Searching over 5,500,000 cases.


searching
Buy This Entire Record For $7.95

Download the entire decision to receive the complete text, official citation,
docket number, dissents and concurrences, and footnotes for this case.

Learn more about what you receive with purchase of this case.

Envy Hawaii LLC v. Cirbin Inc.

United States District Court, D. Hawaii

October 17, 2017

ENVY HAWAII LLC, Plaintiff,
v.
CIRBIN INC., DBA CAMPAGNA MOTORS, Defendant.

          FINDINGS AND RECOMMENDATION TO GRANT IN PART AND DENY IN PART PLAINTIFF ENVY HAWAII LLC'S MOTION TO ENFORCE SETTLEMENT AGREEMENT AND FOR AWARD OF ATTORNEYS' FEES AND COSTS [1]

          RICHARD L. PUGLISI, UNITED STATES MAGISTRATE JUDGE.

         Before the Court is Plaintiff Envy Hawaii LLC's Motion to Enforce Settlement Agreement and for Award of Attorneys' Fees and Costs, filed on August 23, 2017 (“Motion”). ECF No. 23. Defendant filed its Opposition to the Motion on September 8, 2017. ECF No. 25. Plaintiffs filed their Reply on September 18, 2017. ECF No. 26. A hearing on this matter was held on September 29, 2017, at 10:00 a.m. ECF No. 37. Kevin W. Herring, Esq. and Lyle Hosoda, Esq. appeared on behalf of Plaintiff; and Johnathan C. Bolton, Esq. and Dylan J. Taschner, Esq. appeared on behalf of Defendant. Id. Following the hearing, Plaintiff filed a declaration regarding the attorneys' fees and interest requested. ECF No. 38. Defendant filed its response on October 13, 2017. ECF No. 39. After careful consideration of the Motion, the supporting and opposing memoranda, declarations and exhibits attached thereto, the arguments of counsel, the supplemental declarations, and the record established in this action, the Court FINDS AND RECOMMENDS that Plaintiff's Motion be GRANTED IN PART AND DENIED IN PART.

         BACKGROUND

         Plaintiff filed this action on October 10, 2016, based on a contract dispute for the sale of Defendant's vehicles. ECF No. 1. In connection with that contract, Plaintiff purchased two of Defendant's vehicles in 2014 at a cost of $109, 854. Id. ¶ 22. On May 2, 2017, the parties informed the Court that they had reached a settlement, and the trial date was vacated. ECF No. 21.

         After the final terms were agreed upon, the parties executed a written settlement agreement and mutual release with an effective date of July 6, 2017 (“Settlement Agreement”), which was signed by the parties' presidents and by counsel. See ECF 23-2, Decl. of Kevin W. Herring (“Herring Decl.”) ¶ 3; ECF No. 23-3. Under the Settlement Agreement, Plaintiff agreed to return the two vehicles to Defendant that it had previously purchased in exchange for $90, 000. See ECF No. 23-3 ¶ 3. The Settlement Agreement contains a provision regarding the condition of the two vehicles, which states that Plaintiff represents that “the condition and mileage of the [vehicles] is as depicted in the photographs that were transmitted by email” to Defendant's counsel on June 8, 2017. Id. ¶ 3(a.i). Under the Settlement Agreement, Plaintiff was required to make the vehicles immediately available to Defendant at Plaintiff's premises and Defendant was responsible for all costs associated with transporting the vehicles to the destination of Defendant's choosing. Id. ¶ 3(a.ii). In exchange for returning the vehicles, Defendant agreed to pay Plaintiff $90, 000 in three separate installments. Id. ¶ 3(b). Defendant was required to pay Plaintiff $70, 000 no later than thirty days after the effective date, or August 5, 2017, pay another $10, 000 thirty days after the first payment, and pay the final $10, 000 thirty days after the second payment. Id.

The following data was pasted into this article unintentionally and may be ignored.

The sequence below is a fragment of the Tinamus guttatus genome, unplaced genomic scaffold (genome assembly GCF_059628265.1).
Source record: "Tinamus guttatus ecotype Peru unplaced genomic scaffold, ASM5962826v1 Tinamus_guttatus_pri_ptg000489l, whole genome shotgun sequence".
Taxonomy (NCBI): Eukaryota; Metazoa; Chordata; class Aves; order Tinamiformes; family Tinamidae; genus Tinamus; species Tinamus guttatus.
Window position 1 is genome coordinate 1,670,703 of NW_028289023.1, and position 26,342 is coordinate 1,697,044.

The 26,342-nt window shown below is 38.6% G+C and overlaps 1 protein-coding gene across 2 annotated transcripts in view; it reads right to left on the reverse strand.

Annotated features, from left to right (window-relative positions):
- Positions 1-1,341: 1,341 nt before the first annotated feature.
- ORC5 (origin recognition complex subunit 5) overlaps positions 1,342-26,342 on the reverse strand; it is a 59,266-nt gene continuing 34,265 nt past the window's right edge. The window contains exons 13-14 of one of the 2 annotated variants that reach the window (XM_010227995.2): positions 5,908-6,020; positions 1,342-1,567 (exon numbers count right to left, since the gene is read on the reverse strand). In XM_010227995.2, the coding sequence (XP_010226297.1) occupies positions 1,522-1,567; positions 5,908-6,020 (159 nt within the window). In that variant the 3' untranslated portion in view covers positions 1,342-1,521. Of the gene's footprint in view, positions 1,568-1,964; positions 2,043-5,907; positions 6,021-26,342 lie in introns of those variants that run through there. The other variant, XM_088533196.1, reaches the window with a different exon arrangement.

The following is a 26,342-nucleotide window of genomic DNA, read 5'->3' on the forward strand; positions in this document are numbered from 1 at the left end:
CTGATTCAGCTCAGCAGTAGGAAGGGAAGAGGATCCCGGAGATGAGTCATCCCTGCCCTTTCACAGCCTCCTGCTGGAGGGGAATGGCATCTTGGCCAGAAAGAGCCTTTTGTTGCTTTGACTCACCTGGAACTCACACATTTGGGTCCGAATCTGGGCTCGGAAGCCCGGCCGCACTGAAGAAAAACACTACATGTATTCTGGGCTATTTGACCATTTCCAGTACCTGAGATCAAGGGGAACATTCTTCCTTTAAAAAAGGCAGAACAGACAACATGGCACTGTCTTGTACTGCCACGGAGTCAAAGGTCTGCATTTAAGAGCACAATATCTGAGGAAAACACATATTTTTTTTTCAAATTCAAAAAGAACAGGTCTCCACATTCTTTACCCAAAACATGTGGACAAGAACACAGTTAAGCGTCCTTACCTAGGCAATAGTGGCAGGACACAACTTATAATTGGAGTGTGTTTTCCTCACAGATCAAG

On August 9, 2017, four days after the first payment was due to Plaintiff, Defendant informed Plaintiff that the first payment would be delayed. ECF No. 26-1 ¶ 3. On August 10, 2017, counsel for the parties discussed payment, and Defendant's counsel confirmed that there would be a delay in payment to Plaintiff. Id. ¶ 3.

         Plaintiff filed the present Motion on August 23, 2017. ECF No. 23. According to Defendant's Opposition, the vehicles arrived at Defendant's headquarters in Canada on August 30, 2017, at which time Defendant discovered serious defects in the vehicles. ECF No. 25 at 6.

         In the present Motion, Plaintiff asks the Court to enforce the terms of the Settlement Agreement by requiring Defendant to pay Plaintiff $90, 000 and to award Plaintiff attorneys' fees and costs related to bringing this Motion. See ECF No. 22-1 at 14. Defendant argues that Plaintiff materially breached the Settlement Agreement, which excuses Defendant's performance and entitles Defendant to rescind the Settlement Agreement. ECF No. 25. Defendant also seeks an award of its attorneys' fees and costs related to the pending Motion. Id.